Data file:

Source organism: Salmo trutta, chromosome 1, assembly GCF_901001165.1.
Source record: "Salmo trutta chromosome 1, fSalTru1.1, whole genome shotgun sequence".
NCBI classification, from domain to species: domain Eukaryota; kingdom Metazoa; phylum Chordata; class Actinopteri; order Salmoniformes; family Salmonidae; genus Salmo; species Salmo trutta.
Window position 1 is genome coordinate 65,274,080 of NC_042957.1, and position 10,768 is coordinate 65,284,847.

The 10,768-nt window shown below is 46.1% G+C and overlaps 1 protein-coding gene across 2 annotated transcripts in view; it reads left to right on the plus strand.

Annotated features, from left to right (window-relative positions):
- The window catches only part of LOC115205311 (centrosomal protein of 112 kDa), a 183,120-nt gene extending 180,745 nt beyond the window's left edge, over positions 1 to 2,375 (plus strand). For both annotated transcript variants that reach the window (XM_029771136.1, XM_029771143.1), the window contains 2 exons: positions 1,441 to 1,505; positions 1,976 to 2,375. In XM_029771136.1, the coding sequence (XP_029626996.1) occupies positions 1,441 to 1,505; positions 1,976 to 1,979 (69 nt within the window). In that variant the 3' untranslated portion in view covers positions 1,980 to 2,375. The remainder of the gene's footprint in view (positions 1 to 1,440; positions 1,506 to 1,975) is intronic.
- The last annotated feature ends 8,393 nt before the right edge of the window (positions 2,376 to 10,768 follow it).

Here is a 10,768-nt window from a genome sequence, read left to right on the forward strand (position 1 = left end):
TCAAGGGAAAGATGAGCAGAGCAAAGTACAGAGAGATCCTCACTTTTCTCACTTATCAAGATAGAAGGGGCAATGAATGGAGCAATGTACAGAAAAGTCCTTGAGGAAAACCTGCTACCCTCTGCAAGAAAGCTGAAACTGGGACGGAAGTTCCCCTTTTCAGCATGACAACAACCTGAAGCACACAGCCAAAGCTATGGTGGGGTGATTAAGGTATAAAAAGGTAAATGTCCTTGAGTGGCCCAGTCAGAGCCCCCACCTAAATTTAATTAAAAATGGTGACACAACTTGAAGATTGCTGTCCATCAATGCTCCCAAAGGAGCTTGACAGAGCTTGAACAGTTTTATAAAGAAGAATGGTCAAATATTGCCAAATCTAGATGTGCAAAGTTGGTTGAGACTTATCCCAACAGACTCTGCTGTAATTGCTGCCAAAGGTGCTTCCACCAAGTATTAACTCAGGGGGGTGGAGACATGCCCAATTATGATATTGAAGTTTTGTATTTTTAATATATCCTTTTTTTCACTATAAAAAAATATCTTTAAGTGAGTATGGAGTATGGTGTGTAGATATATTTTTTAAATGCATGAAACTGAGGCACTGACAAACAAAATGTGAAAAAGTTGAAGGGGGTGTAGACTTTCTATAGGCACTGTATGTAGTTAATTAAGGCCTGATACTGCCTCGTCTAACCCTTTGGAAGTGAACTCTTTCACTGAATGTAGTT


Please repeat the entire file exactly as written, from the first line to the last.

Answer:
Source organism: Salmo trutta, chromosome 1, assembly GCF_901001165.1.
Source record: "Salmo trutta chromosome 1, fSalTru1.1, whole genome shotgun sequence".
NCBI classification, from domain to species: domain Eukaryota; kingdom Metazoa; phylum Chordata; class Actinopteri; order Salmoniformes; family Salmonidae; genus Salmo; species Salmo trutta.
Window position 1 is genome coordinate 65,274,080 of NC_042957.1, and position 10,768 is coordinate 65,284,847.

The 10,768-nt window shown below is 46.1% G+C and overlaps 1 protein-coding gene across 2 annotated transcripts in view; it reads left to right on the plus strand.

Annotated features, from left to right (window-relative positions):
- The window catches only part of LOC115205311 (centrosomal protein of 112 kDa), a 183,120-nt gene extending 180,745 nt beyond the window's left edge, over positions 1 to 2,375 (plus strand). For both annotated transcript variants that reach the window (XM_029771136.1, XM_029771143.1), the window contains 2 exons: positions 1,441 to 1,505; positions 1,976 to 2,375. In XM_029771136.1, the coding sequence (XP_029626996.1) occupies positions 1,441 to 1,505; positions 1,976 to 1,979 (69 nt within the window). In that variant the 3' untranslated portion in view covers positions 1,980 to 2,375. The remainder of the gene's footprint in view (positions 1 to 1,440; positions 1,506 to 1,975) is intronic.
- The last annotated feature ends 8,393 nt before the right edge of the window (positions 2,376 to 10,768 follow it).

Here is a 10,768-nt window from a genome sequence, read left to right on the forward strand (position 1 = left end):
TCAAGGGAAAGATGAGCAGAGCAAAGTACAGAGAGATCCTCACTTTTCTCACTTATCAAGATAGAAGGGGCAATGAATGGAGCAATGTACAGAAAAGTCCTTGAGGAAAACCTGCTACCCTCTGCAAGAAAGCTGAAACTGGGACGGAAGTTCCCCTTTTCAGCATGACAACAACCTGAAGCACACAGCCAAAGCTATGGTGGGGTGATTAAGGTATAAAAAGGTAAATGTCCTTGAGTGGCCCAGTCAGAGCCCCCACCTAAATTTAATTAAAAATGGTGACACAACTTGAAGATTGCTGTCCATCAATGCTCCCAAAGGAGCTTGACAGAGCTTGAACAGTTTTATAAAGAAGAATGGTCAAATATTGCCAAATCTAGATGTGCAAAGTTGGTTGAGACTTATCCCAACAGACTCTGCTGTAATTGCTGCCAAAGGTGCTTCCACCAAGTATTAACTCAGGGGGGTGGAGACATGCCCAATTATGATATTGAAGTTTTGTATTTTTAATATATCCTTTTTTTCACTATAAAAAAATATCTTTAAGTGAGTATGGAGTATGGTGTGTAGATATATTTTTTAAATGCATGAAACTGAGGCACTGACAAACAAAATGTGAAAAAGTTGAAGGGGGTGTAGACTTTCTATAGGCACTGTATGTAGTTAATTAAGGCCTGATACTGCCTCGTCTAACCCTTTGGAAGTGAACTCTTTCACTGAATGTAGTT